Apr 2010
    Location
    Auburn, WA
    Posts
    1,381
    I think if I was designing from scratch I'd put in a walk in closet for my stash.

  21. #21
    Senior Member DebbyT's Avatar
    Join Date
    Jun 2010
    Location
    Novi Michigan
    Posts
    635
    Quote Originally Posted by UglyCook
    I think if I was designing from scratch I'd put in a walk in closet for my stash.
    I agree. Protects from light.

  22. #22
    Super Member Annaquilts's Avatar
    Join Date
    Jul 2010
    Location
    SoCal
    Posts
    9,751
    10x12 up to 12x20 I think a L shape might be nice too. You want something that is roomy but also fun to be in. Lots of natural light and storage.

  23. #23
    Super Member
    Join Date
    May 2009
    Location
    Merced, CA
    Posts
    4,230
    Blog Entries
    1
    How can I get the most usable space without breaking the bank?
    -----------------------------------
    Look into getting to know someone who designs for ships, yachts, mobile homes, and RVs. In these there is a massive amount of storage that you would never dream of until someone showed you. My sister and her DH lived in one for years after they retired, and I never tired of seeing where she could stash stuff. From the bed itself capable of being raised for underneath storage, to roll top desk like covers over storage over doors and windows, all over the place. Just visit someone or look at RVs online and check out all the storage there.

  24. #24
    Super Member
    Join Date
    May 2009
    Location
    Merced, CA
    Posts
    4,230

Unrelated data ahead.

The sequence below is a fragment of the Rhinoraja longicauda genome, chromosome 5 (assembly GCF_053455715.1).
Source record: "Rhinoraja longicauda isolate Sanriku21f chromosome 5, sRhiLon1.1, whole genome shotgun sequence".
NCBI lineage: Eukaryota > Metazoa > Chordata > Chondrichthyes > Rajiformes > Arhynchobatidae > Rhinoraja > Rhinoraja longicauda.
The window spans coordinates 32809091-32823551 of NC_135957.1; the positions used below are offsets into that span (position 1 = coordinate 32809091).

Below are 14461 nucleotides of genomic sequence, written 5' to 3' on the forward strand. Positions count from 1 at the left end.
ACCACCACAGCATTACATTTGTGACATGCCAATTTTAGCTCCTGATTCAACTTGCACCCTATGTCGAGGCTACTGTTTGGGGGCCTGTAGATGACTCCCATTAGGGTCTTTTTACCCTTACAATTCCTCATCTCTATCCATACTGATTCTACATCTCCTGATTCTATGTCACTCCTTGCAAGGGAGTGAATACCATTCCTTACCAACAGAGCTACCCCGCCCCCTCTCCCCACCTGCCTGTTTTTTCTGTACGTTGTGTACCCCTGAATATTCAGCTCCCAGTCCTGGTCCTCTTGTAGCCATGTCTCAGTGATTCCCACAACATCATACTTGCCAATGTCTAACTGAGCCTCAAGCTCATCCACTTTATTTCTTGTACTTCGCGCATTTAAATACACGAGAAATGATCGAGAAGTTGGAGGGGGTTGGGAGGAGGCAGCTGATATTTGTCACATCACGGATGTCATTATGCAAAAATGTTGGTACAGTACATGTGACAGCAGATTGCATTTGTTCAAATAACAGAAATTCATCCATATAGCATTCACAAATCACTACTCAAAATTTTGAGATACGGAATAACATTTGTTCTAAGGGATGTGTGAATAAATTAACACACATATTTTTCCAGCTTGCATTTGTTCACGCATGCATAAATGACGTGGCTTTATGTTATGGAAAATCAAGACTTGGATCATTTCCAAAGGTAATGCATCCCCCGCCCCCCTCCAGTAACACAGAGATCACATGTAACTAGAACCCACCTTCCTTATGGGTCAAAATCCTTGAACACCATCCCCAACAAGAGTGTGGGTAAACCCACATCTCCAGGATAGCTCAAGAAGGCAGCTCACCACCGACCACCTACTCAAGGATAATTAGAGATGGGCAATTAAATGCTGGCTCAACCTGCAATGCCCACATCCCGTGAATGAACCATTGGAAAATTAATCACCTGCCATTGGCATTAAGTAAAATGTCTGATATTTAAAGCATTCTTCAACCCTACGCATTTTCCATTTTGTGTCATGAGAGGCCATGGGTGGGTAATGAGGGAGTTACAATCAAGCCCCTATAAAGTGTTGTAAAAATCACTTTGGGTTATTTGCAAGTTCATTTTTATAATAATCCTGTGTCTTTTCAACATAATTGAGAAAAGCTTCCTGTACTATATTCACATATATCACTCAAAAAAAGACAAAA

Blog Entries
    1
    I'm even planning on my living room having built in storage under all the windows.
    ------------------------------------
    There're called Window Seats, and are in most of the more expensive decorating mags nowadays. They are also rather old fashioned, which is good because the older houses had very little storage. Usually they have the seats which have doors under them, or else the cushions come up and you can pull up lids to the storage underneath. I would suggest the doors or sliding doors myself, since I have a Persian that sheds all over the house and pulling the cushions up all the time delights the cats!. The sides of the windows are generally book cases, but even then they can have drawers built into them, later if you can't afford them right now.
    Shelves to the roof on one side in closets. Closets around the outside of the walls for added insulation, built flat so you could hang over them a giant quilt for checking last minute details.
    The same with a big flannel area.
    Makes me want to have something like that to build...not that it'll ever happen but I love to dream.

    AND LIGHTS, LIGHTS, LIGHTS. Can't say enough about light. Paint the room some bright, light color that will reflect artificial lights.

  25. #25
    Senior Member Sewlmatesister's Avatar
    Join Date
    Mar 2010
    Location
    Perth Ontario Canada
    Posts
    686
    I have a gorgeous stand alone (1/3 of huge garage) built with all the bells and whistles, don't forget room for a little fridge and seating for visitors. All my friends stop over to visit in the studio!! No matter how big you make it...it will be too small!! LOL...We are picky people,us quilters!!!

Page 1 of 2 1 2 LastLast

Posting Permissions

  • You may not post new threads
  • You may not post replies
  • You may not post attachments
  • You may not edit your posts
  •  

SEO by vBSEO ©2011, Crawlability, Inc.